Eternity's laissez-faire attitude likely stems from the fact that it is so powerful that few would be foolish enough to threaten it. As the sum total of all life, its demise would probably signify the end of all existence, but that hasn't stopped entities like Nightmare from trying to subjugate Eternity or take some of its power. Even that isn't enough to make Eternity get proactive, however, as it would rather sacrifice portions of itself than fight, or rely on avatars like Doctor Strange to battle on its behalf.

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  • 3

    Guardians of the Universe

    Photo: Green Lantern / Marvel Comics

    One of the oldest races in the DC Universe, the Maltusians were brilliant scientists and philosophers who saw the universe as one large experiment. After one of their most brilliant and radical scientists' experiments introduced entropy to the universe while it was still young, the Maltusians abandoned their home planet, their tall frames, and their dangerous experiments, and moved to Oa, a planet at the center of the universe, where they evolved themselves into shorter, more cerebral-looking beings. Forsaking all emotions, they renamed themselves the Guardians of the Universe and dedicated their immortal lives and their incredible powers, including their ability to tap into the green emotional spectrum of willpower, to bringing order and stablity to the universe.

    While this mission might seem like a noble one, the Guardians failed miserably with their first attempts to police the universe - the robotic Manhunters, the Green Glob, and the Halla's intergalactic police force - before succeeding with the Green Lantern Corps. Still, the Guardians could do a much better job of policing the universe and bringing order to the chaos if they would bother to get their hands dirty themselves, instead of simply empowering others to do it for them. Immortal, highly intelligent, and capable of flying, teleporting, and phasing, they each possess a living green lantern power battery. Any Guardian could easily do the work of 100 Green Lanterns if they cared.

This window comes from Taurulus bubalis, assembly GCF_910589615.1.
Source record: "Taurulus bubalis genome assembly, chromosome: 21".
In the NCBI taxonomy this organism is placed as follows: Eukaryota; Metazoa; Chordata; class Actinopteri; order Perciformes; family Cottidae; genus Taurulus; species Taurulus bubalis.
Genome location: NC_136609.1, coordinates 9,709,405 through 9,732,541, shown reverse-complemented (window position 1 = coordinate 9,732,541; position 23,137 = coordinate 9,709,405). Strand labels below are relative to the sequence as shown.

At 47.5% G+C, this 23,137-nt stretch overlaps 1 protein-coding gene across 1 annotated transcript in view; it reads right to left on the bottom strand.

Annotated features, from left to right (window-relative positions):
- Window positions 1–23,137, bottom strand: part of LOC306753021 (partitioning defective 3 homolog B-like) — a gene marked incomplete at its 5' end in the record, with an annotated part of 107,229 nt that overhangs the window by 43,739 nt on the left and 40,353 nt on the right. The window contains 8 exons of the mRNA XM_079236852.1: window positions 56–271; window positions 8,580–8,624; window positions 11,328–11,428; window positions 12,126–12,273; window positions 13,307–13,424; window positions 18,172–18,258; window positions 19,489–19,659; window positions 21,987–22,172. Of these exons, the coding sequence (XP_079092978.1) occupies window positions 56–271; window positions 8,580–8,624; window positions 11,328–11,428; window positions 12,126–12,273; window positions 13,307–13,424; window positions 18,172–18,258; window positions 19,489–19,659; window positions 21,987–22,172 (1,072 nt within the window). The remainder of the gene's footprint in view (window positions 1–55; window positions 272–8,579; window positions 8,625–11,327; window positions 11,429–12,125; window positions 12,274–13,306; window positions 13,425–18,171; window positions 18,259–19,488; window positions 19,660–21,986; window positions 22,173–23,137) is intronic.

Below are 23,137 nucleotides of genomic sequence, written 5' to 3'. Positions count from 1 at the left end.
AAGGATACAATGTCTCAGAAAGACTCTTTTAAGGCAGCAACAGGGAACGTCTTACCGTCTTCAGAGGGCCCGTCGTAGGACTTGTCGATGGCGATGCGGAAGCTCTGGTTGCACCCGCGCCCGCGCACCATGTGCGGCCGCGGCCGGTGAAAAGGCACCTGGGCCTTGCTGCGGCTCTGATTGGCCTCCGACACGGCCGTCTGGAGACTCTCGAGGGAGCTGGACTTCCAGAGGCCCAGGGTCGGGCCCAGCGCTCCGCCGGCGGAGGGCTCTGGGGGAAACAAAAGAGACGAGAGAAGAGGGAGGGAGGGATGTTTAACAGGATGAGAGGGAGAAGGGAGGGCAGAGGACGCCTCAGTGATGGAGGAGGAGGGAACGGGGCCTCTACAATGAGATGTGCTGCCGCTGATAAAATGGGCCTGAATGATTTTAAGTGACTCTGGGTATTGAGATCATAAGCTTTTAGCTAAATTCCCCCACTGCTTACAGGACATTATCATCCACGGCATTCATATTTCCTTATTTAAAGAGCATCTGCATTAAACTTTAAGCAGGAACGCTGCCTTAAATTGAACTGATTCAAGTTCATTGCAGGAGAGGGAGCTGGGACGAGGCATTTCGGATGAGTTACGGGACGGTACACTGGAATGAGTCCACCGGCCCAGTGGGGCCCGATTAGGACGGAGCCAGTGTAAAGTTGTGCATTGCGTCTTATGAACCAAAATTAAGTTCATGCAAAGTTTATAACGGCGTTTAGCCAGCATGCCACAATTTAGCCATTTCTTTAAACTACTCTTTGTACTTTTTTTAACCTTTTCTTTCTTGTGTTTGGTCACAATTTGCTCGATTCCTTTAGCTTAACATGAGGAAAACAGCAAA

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  • Photo: Secret Wars II / Marvel Comics

    The entity that came to be known as the Beyonder was initially an entire universe in another dimension parallel to the prime Marvel Universe, but it became conscious after a vast portion of its universal energy was siphoned off by human lab tech Owen Reece, who used the phenomenal power he gained to become the villain Molecule Man. Whether as a defense mechanism against another attack, or because it came into contact with Reece during his incursion, the "Beyond" universe evolved into a sentient being. 

    With self-awareness and infinite power, the Beyonder could have become the architect of its own universe and created galaxies, solar systems, planets, and even life. Instead, the immature entity took a field trip over to the Marvel Universe to create a planet called Battleworld where he could pit heroes and villains against each other for his own amusement.

    Intrigued by his initial encounter with humans and their confusing emotions and desires, the Beyonder took the form of a human man and walked the Earth, causing all manner of problems by using his infinite powers to grant wishes and alter reality at a whim. Like the giant infant that he is, the Beyonder was too impatient to wait for enlightenment, deciding instead to destroy the Marvel Universe - the cosmic equivalent of flipping over the game board to avoid losing.

    Ultimately, the Beyonder's incontestable power and capricious nature proved too dangerous a combination, and Molecule Man did what the heroes could not - he destroyed the Beyonder as he reincarnated himself in the body of a helpless infant.